The author was able to confirm that the memory used by the kernel was indeed marked as “read-only”, however the rest of that large amount of memory used to hide the kernel was not marked as “read-only”. This is because RKP only protects the region containing the kernel’s text after applying the KASLR slide.
In the third exploit the author was able to access another area of memory that should be restricted to read-only as well. The RKP protects memory and uses a Hypervisor Configuration Register (HCR) to control key kernel operations. The point of the HCR is to allow valid and real kernel operations to access the registers and block malicious attacks. It does this by checking the calls made to the registers which govern the virtualization features. The HCR is configured to block specific operations which would be handled normally allowing RKP to choose whether to allow or disallow a request.
In this exploit the HCR control was not covering two registers that turned out to be very important. The author dug deep into the ARM Reference manual and discovered that the first register allowed him to basically turn off RKP for applications. The “System Control Register for EL1 (SCTLR_EL1) provides top-level control over the system, including the memory system.” In a perfect world the application would use memory that was mapped via the RKP so that the RKP could control what the application could access. However, turning off this register allowed the RKP to be disabled by effectively returning the device to how it ran before RKP was installed – meaning that the device is mapped to physical memory without the extra security provided by RKP. That in turn meant that the author could read and write to memory that was originally and correctly blocked by the RKP software.
The second register that was missed had a more subtle affect, but ultimately just as devastating to security. The Translation Control Register for EL1 (TCR_EL1) register directly relates to the amount of memory that an application works with called a page. RKP is hardcoded to a page size of 4kb because AARCH64 Linux kernels (such as Android) use a translation size of 4KB. The register in question (TCR_EL1) sets the ARM chipsets to the size of memory that is to be returned. It turns out that this register is not protected by the HCR and therefore an attacker can change it as the author changed it to a 64kb page size.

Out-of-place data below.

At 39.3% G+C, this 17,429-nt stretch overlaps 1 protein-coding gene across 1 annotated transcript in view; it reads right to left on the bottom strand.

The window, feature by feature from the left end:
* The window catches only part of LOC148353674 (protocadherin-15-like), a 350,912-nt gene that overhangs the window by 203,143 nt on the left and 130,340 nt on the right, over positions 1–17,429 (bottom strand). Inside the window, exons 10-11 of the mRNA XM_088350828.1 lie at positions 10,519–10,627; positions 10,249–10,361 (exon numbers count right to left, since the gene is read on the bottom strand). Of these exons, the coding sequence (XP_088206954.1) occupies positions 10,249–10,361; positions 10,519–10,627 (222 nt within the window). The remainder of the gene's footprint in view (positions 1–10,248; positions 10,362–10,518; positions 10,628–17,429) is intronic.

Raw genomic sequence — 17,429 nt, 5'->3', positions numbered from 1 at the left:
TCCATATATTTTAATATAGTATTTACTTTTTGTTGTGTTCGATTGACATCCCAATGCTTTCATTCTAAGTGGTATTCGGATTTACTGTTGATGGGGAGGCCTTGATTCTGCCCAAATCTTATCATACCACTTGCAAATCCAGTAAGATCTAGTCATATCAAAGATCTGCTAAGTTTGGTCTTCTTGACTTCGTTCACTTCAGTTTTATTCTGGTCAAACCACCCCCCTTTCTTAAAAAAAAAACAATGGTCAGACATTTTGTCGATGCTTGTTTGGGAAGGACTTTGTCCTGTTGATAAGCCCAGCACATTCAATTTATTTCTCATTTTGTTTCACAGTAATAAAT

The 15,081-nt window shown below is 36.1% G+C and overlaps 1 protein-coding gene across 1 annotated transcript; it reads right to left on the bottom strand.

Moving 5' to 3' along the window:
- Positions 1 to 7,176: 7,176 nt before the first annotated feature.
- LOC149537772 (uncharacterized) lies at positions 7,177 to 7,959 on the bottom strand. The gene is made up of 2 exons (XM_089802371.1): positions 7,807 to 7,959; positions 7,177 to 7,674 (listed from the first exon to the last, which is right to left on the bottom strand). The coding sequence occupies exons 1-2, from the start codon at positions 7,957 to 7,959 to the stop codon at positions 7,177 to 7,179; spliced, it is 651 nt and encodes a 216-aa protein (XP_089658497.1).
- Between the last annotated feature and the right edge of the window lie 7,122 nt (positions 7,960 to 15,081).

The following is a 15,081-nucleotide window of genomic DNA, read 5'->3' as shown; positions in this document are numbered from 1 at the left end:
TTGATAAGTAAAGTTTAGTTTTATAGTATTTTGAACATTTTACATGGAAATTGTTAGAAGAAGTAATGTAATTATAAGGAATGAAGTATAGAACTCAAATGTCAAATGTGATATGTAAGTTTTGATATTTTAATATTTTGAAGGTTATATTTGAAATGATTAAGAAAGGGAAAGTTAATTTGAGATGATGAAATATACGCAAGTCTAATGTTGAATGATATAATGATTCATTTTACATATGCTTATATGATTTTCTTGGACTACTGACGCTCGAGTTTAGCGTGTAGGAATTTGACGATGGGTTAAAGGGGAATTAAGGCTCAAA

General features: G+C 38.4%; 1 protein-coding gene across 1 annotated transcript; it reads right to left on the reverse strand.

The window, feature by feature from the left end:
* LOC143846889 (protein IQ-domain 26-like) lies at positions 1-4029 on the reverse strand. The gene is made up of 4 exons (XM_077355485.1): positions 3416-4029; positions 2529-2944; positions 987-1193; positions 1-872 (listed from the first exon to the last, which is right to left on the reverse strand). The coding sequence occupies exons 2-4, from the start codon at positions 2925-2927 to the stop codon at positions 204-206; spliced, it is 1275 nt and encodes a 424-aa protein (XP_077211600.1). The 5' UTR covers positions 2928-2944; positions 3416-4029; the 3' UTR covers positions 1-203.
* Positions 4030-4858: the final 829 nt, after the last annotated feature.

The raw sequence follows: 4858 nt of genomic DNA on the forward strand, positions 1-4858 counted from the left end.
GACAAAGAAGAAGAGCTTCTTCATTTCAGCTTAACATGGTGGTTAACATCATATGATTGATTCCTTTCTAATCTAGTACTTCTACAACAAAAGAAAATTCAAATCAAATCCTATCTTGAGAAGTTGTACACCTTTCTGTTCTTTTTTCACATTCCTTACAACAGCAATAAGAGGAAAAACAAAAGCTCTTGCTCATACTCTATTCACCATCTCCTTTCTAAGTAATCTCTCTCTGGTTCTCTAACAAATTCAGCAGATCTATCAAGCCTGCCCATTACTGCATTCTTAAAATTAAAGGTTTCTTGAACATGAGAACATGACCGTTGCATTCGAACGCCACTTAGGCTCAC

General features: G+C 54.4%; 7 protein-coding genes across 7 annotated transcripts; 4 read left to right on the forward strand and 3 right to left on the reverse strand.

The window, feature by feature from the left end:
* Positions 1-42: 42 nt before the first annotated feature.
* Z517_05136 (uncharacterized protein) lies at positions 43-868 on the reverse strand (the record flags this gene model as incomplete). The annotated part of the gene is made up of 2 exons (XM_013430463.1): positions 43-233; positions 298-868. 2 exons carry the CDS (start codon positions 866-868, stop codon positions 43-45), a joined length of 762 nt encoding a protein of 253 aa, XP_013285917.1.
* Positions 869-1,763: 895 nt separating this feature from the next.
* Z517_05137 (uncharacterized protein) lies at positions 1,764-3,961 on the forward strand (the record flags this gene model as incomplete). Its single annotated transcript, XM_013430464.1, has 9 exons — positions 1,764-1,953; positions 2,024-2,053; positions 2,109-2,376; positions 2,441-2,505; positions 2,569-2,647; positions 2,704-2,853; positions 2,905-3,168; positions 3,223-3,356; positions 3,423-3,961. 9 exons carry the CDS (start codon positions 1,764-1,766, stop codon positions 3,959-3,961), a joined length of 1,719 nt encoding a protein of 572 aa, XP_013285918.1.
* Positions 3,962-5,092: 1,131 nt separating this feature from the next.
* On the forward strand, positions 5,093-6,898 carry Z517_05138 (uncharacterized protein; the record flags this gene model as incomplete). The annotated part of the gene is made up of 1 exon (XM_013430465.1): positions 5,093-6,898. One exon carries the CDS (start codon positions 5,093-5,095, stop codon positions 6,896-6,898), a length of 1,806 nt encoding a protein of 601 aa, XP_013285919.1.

What this means is that when the request is fulfilled by RKP, the actual amount of memory accessible is now 64kb instead of 4kb. The reason is that the ARM chipset still controls the page size and it was set to 64kb by the exploit. Since the RKP protects memory from being written to, as part of the rules listed in exploit #2, the memory is still actually protected. But here is the catch – since RKP is hardcoded to 4kb it doesn’t change to a 64kb page size when the register was updated, so only the first 4kb of memory are protected allowing the attacker to do whatever he wants with the remaining 60kb.
The last exploit the author shows is referencing memory where the RKP software is, so the attacker could attack the RKP software itself. One trick to stop this type of attack which Linux kernels use as well is to unmap your program from the virtual memory address space so no applications can attack it because they cannot reference it.
Remember that memory is all about pointers and tables which map physical memory to virtual memory. As per the normal defense in this type of attack, RKP unmaps itself so that it cannot be attacked. However, where the kernel doesn’t provide such abilities, RKP does allow a piece of memory to be mapped and marked as Read/Write. The only check is that it’s not the underlying kernel itself as RKP makes no checks to see if the addresses that are being requested to be mapped is the area where RKP itself resides in memory. Basically, RKP allows itself to be re-mapped back into the address space that applications can access and as a side affect the memory is automatically marked as Read/Write so an attacker can now use the memory however it wants.
One of the biggest issues with the four exploits listed above is that the author mentions how difficult these would be to perform due to the lack of functions in the base Android kernel. Ironically the secure RKP Hypervisor provided all the tools that were required to carry out the attacks. It goes to show sometimes well-intentioned software causes more issues than it solves and we’re lucky that we have people like Gal Beniamini willing to get their hands dirty and test that the documentation matches what the software actually does.
While these exploits seem scary and make Knox sound very vulnerable I would like to reassure everyone that these issues have all been fixed in the January update from Samsung. Furthermore, these exploits require a very deep understanding of ARM processors and programming, so the barrier to entry in using these exploits is astronomically high.
Source: Project Zero